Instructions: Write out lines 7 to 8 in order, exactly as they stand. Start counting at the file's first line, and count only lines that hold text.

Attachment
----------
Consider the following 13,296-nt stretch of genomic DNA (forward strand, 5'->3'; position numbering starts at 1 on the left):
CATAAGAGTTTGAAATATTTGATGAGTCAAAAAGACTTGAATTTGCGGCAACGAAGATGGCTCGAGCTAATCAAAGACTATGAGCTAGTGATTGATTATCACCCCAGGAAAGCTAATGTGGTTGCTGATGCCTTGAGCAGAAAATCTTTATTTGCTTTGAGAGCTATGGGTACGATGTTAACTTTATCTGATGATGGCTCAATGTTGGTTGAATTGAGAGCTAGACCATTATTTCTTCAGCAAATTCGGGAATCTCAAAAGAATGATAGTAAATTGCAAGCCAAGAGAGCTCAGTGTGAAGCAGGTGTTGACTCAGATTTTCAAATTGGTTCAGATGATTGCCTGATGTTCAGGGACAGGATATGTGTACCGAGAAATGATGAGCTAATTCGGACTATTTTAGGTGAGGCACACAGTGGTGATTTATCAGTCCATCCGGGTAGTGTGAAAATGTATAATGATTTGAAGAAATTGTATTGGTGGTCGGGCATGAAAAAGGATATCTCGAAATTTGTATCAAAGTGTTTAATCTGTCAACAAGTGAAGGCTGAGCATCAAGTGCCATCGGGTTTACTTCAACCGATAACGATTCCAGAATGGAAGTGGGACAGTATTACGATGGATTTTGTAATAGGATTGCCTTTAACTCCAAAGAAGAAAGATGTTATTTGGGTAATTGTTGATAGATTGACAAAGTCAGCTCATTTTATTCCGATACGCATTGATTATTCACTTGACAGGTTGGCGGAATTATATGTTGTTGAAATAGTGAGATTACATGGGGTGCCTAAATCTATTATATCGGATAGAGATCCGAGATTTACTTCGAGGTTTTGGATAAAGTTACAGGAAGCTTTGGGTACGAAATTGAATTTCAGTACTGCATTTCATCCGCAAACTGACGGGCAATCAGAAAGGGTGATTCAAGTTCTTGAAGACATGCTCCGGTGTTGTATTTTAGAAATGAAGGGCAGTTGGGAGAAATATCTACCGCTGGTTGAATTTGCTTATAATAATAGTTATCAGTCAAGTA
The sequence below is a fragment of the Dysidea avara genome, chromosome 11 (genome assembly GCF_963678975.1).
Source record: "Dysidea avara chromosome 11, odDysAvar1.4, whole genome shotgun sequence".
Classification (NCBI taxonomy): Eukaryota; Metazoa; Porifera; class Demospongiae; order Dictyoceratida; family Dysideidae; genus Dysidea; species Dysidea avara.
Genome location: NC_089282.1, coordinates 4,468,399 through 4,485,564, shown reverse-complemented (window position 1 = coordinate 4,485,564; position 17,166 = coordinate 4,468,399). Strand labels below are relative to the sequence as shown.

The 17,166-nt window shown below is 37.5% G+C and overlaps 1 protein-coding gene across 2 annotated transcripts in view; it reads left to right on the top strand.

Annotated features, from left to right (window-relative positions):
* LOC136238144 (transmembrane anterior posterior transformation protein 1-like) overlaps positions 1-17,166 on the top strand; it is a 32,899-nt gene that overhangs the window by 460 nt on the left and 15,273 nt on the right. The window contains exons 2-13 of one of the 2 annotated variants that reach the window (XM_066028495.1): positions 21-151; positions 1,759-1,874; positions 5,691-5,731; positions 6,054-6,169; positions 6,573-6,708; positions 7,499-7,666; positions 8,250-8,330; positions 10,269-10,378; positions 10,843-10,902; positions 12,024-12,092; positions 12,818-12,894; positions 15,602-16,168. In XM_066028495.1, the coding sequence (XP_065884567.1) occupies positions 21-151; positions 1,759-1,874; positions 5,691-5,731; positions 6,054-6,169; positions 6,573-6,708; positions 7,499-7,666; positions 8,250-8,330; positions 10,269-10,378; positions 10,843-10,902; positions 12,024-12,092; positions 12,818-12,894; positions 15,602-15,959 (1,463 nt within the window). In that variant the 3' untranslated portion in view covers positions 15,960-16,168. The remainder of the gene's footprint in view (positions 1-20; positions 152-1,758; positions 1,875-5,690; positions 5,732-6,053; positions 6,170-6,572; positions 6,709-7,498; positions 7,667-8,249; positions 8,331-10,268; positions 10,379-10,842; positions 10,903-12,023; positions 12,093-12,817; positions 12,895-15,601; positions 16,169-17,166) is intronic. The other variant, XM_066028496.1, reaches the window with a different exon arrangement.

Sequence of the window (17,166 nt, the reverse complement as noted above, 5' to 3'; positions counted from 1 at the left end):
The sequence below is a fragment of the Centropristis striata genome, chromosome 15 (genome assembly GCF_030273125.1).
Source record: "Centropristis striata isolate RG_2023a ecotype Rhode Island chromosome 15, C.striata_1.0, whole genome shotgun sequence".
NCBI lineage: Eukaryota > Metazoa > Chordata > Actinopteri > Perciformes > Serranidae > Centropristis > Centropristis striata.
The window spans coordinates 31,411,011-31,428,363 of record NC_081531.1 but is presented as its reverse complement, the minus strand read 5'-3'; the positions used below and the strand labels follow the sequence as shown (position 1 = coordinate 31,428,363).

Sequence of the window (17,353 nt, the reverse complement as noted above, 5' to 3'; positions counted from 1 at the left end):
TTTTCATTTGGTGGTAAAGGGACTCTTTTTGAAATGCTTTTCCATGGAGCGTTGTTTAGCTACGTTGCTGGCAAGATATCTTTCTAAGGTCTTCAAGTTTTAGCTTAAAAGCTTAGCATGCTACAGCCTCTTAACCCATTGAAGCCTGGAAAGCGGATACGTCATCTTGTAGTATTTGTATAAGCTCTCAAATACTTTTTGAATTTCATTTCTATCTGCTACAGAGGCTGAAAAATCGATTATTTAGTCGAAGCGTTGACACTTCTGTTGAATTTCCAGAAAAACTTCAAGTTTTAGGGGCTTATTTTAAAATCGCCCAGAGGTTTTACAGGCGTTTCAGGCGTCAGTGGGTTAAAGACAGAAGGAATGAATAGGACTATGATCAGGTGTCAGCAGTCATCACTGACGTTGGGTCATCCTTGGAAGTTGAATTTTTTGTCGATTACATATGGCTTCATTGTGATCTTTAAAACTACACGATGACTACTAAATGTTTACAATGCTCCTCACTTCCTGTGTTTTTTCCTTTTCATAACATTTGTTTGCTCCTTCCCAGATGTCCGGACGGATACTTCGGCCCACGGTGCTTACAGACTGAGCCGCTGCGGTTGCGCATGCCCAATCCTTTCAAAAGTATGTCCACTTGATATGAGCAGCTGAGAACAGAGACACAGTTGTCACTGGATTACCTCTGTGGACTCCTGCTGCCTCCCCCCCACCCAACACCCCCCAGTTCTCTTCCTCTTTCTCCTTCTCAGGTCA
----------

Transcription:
The 17,166-nt window shown below is 37.5% G+C and overlaps 1 protein-coding gene across 2 annotated transcripts in view; it reads left to right on the top strand.

Annotated features, from left to right (window-relative positions):